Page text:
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The Winter’s Tale reads like a Bronx cheer to Shakespeare’s rival, Ben Jonson.
The Winter’s Tale reads like a Bronx cheer to Shakespeare’s rival, Ben Jonson.

The Winter's Tale

Why does Leontes go stark raving mad in The Winter’s Tale? The King of Sicilia looks to have it all. His beautiful wife, Hermione, is pregnant with their second child. His son, Mamillius, is a constant joy. And his best friend, Polixenes, King of Bohemia, has been a guest for the past nine months. Their shared youth was so innocent, both insist, they could have stood before heaven and said “not guilty.”

Polixenes must leave before the “sneaping winds” of winter reach his kingdom. Out of the blue, Leontes becomes convinced his wife and best friend are lovers. Polixenes has been in Sicilia how long? “Nine changes of the watery star”?

Who knows why Leontes goes off? Attempts to pinpoint a cause to reduce the dramatic impact. Leontes erupts in the same way that, according to Clausius’s Law of Thermodynamics, all the air molecules could suddenly flood to one corner of a room. What matters is not the cause but the effect: Leontes’s paranoid ravings trigger a chain reaction that suffocates everyone he holds dear.

Courageous Paulina, who dares to confront the king, swears he could spend the next 10,000 years atop a barren mountain, naked and fasting, and still suffer a “winter perpetual” of despair.

Paulina implies that it would take longer for her to forgive the king. But when the play sweeps forward 16 years, both have changed. And she stage manages a miracle of rebirth: a “statue” of Hermione undergoes a kind of spring thaw and comes to life again.

Shakespeare’s rival Ben Jonson ripped into the Bard for abusing the unities of time and place (one locale, 24 hours). The Winter’s Tale reads like a Bronx cheer to Jonson. It begins in cold Sicilia, where family ties get sheared to their roots. After a devastating storm, the second half sheds its winter coat, literally, at a sheep-shearing festival in Bohemia. Leontes’s daughter, Perdita (“lost”), is now a young woman garlanded by the flowers of spring.

Such a grand, un-Jonsonian sweep lets Shakespeare display the multiple effects of Time. Like the cycle of the seasons, Time can heal, restore, and germinate anew. But, as Sonnet 64 attests, Time is a destroyer that will “come and take my love away.”

The sweep breaks down every theatrical barrier that Shakespeare inherited. It also gives him the scope to demonstrate that the only absolute is change. In effect, the play moves from Yin to Yang, but that Yin is always within Yang, and vice versa.

Time is the central symbol in Barry Edelstein’s staging at the Old Globe. A metronome, ticking on a miniature grand piano, sets the pre-show tone. And when Time the Chorus speaks in Act Four, scene one, 17 metronomes accompany him.

Opening nights can be strange affairs: excited audiences; scribbling critics; self-proclaimed “plants” overreacting to influence favorable opinion (and throwing off the actors’ timing); and a cast, ready or not, under pressure. The Old Globe’s opening was also Barry Edelstein’s directorial debut since becoming artistic director. So many points of intersection led to mixed results.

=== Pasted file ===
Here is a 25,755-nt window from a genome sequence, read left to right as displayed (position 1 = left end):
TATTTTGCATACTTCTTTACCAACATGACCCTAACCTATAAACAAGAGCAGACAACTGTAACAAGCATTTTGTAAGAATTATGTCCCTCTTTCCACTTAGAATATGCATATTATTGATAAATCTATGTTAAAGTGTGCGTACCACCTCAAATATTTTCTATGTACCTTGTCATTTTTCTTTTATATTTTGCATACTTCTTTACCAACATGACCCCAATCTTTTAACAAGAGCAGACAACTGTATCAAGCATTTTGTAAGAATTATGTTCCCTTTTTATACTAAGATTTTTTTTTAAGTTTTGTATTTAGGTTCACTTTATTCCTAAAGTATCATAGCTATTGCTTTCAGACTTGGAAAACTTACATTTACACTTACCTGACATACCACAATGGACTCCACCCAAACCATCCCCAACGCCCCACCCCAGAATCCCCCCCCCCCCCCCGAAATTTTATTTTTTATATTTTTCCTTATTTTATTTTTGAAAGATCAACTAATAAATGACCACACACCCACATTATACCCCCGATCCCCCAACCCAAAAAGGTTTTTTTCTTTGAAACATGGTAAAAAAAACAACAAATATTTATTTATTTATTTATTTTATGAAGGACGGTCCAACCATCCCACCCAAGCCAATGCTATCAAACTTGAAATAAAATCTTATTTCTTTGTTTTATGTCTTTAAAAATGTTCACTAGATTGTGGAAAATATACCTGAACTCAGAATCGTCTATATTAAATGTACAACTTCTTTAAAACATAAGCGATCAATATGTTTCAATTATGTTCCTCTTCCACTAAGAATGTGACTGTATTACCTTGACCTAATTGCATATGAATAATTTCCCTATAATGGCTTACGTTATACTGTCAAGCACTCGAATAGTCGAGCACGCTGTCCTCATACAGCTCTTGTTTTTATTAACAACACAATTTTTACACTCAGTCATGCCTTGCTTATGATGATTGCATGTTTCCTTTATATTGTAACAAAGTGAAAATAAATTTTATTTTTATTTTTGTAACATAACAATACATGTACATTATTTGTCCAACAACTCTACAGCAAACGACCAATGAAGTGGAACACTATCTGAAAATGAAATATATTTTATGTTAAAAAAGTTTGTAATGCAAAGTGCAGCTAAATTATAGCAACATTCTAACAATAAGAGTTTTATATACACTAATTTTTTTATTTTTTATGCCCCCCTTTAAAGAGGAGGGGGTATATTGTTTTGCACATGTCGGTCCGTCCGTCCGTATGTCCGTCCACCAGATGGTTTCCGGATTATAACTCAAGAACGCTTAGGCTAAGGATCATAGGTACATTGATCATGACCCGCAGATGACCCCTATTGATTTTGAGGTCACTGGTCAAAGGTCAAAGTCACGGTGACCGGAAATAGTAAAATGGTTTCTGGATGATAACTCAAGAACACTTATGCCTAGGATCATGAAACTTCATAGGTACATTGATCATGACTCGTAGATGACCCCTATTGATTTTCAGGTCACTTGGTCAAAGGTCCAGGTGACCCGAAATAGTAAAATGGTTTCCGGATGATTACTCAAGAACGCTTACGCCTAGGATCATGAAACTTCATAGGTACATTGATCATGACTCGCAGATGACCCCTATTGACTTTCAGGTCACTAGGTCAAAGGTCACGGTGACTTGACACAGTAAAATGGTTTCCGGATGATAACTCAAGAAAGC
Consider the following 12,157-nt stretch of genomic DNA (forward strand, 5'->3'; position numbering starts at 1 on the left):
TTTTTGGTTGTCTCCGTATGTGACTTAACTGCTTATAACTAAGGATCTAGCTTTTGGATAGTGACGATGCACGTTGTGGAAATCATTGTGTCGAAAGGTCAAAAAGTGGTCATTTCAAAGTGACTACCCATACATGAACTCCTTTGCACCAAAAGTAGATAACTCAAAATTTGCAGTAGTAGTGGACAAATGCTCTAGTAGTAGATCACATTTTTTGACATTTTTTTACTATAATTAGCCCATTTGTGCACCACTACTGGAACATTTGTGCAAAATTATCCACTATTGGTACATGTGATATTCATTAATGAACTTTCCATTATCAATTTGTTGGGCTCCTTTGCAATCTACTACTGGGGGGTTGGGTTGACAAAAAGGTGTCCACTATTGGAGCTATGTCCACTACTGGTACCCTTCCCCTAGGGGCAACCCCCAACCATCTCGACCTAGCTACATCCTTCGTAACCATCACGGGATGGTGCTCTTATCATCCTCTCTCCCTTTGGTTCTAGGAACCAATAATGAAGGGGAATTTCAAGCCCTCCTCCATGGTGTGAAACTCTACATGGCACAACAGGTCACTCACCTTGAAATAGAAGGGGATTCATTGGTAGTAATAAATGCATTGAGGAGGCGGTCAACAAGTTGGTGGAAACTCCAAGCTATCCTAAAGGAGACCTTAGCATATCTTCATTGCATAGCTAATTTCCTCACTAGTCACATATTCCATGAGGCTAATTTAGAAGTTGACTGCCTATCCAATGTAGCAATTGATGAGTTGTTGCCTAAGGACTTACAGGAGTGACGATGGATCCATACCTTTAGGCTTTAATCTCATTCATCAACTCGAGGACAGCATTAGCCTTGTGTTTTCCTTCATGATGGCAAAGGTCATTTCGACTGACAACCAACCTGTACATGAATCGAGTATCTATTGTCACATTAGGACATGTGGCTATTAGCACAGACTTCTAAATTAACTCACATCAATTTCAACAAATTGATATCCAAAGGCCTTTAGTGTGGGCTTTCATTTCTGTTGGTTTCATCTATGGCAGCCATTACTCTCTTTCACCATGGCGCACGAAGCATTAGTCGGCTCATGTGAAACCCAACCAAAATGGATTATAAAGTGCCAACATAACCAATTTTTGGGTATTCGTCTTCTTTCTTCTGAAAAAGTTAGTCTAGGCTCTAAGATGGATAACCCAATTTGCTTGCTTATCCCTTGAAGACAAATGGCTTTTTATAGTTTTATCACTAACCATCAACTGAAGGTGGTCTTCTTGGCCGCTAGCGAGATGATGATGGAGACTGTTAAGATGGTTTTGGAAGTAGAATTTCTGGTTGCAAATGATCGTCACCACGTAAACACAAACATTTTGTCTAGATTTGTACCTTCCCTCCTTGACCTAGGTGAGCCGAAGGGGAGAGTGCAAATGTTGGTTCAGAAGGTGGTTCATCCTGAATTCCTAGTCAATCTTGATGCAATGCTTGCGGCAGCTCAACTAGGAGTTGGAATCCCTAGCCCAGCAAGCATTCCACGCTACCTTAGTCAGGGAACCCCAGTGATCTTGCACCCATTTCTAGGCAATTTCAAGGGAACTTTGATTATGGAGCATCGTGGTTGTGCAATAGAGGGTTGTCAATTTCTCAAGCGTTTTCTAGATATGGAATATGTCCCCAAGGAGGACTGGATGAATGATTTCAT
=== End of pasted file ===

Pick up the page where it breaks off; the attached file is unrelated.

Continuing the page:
First-night jitters might explain why much of Act One was a melodramatic shouting match. With few exceptions, actors pushed hard and colored the words with generalized emotions. All could heed Kristen Linklater’s advice for doing Shakespeare: “Don’t color the words, let the words color you.”

A piano pounding jagged chords added to the soap-operatic tone. Many in the cast settled in by Act Two, but deliveries remained heavy-handed. Those that weren’t stood out: Natacha Roi layered all four seasons into her excellent portrayal of Hermione; A.Z. Kelsey’s Florizel spoke trippingly on the tongue. Kelsey fused feelings, thoughts, and words on the spot, as did Kushtrim Hoxa (Cleomenes and Time), and Paul Michael Valley’s Polixenes, especially when he threatened to become a second Leontes.

The production is set in a sort of today: high-rise windows for Sicilia; a drab brown wall, tree trunks, and flowers blooming downstage for Bohemia.

The choice reduces King Leontes’s sphere of influence. Billy Campbell’s uneven performance wavered between being responsible for an entire kingdom and a one-note, psychotic CEO.

Many images arrest: pieces of paper flickering down like snow (a slight suggestion of 9/11?); strings of lightning-bulbs; the infamous bear in triplicate, with Sasquatch-long arms (you can almost hear Bobo Faye, the star of Finding Bigfoot, proclaiming that “Bohemia is Squatchy”).

The final stage pictures arrest most of all: Hermione’s majestic “statue” glitters like a religious icon. Forgiveness reigns. But, with an expressive touch not in the script, so does profound loss.

  • The Winter’s Tale, by William Shakespeare
  • Old Globe Theatre, Balboa Park
  • Directed by Barry Edelstein; cast: Billy Campbell, Angel Desai, Natacha Roi, Paul Michael Valley, Cornell Womack, Brendan Spieth, Jordi Bertran, Meaghan Boeing, Lindsay Brill; scenic design, Wilson Chin; costumes, Judith Dolan; lighting, Russell H. Champa; sound, Fitz Patton; original music, Michael Torke
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best forgiveness speech in a play ever: at the end of Playland by Athol Fugard.

Feb. 19, 2014